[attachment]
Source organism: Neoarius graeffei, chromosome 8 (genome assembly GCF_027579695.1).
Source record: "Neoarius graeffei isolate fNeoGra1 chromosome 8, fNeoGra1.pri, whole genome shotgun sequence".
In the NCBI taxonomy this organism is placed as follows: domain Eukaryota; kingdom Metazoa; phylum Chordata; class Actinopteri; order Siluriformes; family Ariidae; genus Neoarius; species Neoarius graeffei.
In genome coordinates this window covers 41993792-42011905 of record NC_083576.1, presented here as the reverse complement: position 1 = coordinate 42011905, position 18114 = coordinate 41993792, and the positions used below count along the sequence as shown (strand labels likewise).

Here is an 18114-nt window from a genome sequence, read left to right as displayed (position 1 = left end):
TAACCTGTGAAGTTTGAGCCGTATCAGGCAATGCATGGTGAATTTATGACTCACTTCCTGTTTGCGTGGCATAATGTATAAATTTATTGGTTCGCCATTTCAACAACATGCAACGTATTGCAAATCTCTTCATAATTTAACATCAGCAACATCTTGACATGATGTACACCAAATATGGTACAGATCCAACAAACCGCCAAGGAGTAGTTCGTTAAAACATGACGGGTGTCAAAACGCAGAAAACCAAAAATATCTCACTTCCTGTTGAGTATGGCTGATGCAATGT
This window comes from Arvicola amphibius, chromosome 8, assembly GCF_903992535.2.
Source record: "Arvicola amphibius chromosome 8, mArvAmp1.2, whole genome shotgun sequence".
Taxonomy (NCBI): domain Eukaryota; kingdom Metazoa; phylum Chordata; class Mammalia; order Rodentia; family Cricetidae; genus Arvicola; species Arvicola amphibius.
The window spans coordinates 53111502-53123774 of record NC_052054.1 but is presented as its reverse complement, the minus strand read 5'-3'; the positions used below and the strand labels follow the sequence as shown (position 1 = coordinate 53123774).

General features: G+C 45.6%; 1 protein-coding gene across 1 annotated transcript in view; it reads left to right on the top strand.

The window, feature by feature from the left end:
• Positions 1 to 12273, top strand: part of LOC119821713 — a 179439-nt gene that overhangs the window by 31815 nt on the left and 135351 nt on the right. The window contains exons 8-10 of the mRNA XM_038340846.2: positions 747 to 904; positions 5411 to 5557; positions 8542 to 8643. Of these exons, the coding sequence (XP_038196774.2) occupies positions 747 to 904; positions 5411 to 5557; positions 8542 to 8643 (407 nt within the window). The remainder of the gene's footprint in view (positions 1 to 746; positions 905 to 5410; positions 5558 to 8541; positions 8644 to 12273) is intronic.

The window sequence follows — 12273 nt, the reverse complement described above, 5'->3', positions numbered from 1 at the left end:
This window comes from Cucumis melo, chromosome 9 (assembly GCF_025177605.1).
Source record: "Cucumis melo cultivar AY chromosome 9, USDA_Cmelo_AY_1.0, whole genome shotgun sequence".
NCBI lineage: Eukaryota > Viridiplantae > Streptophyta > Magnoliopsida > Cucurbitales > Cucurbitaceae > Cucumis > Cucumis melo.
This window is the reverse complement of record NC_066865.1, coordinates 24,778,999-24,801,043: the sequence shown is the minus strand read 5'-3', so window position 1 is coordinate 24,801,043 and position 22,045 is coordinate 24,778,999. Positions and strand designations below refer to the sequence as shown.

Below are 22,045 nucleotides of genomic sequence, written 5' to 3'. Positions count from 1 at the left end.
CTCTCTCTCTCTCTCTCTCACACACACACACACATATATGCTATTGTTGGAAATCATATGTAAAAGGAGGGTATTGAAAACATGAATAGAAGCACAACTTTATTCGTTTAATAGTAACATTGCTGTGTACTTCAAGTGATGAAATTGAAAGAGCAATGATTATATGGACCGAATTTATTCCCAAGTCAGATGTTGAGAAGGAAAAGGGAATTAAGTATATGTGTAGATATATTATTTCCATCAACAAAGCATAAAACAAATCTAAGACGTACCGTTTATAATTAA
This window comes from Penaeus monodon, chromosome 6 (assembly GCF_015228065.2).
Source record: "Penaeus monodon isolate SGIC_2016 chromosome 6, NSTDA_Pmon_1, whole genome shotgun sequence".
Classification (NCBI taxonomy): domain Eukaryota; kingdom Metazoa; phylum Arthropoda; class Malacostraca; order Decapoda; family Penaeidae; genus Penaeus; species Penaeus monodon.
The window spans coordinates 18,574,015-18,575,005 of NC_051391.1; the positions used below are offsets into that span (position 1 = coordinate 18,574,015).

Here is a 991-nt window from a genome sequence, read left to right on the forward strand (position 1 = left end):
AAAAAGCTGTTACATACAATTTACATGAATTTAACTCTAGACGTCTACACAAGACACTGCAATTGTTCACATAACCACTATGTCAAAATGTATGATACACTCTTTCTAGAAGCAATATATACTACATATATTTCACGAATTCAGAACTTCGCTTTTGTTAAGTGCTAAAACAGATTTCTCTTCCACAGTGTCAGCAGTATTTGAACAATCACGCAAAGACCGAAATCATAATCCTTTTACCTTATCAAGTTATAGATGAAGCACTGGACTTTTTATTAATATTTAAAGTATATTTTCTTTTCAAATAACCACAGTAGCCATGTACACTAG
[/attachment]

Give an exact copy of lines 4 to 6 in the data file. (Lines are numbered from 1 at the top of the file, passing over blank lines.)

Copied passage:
In genome coordinates this window covers 41993792-42011905 of record NC_083576.1, presented here as the reverse complement: position 1 = coordinate 42011905, position 18114 = coordinate 41993792, and the positions used below count along the sequence as shown (strand labels likewise).

Here is an 18114-nt window from a genome sequence, read left to right as displayed (position 1 = left end):
TAACCTGTGAAGTTTGAGCCGTATCAGGCAATGCATGGTGAATTTATGACTCACTTCCTGTTTGCGTGGCATAATGTATAAATTTATTGGTTCGCCATTTCAACAACATGCAACGTATTGCAAATCTCTTCATAATTTAACATCAGCAACATCTTGACATGATGTACACCAAATATGGTACAGATCCAACAAACCGCCAAGGAGTAGTTCGTTAAAACATGACGGGTGTCAAAACGCAGAAAACCAAAAATATCTCACTTCCTGTTGAGTATGGCTGATGCAATGT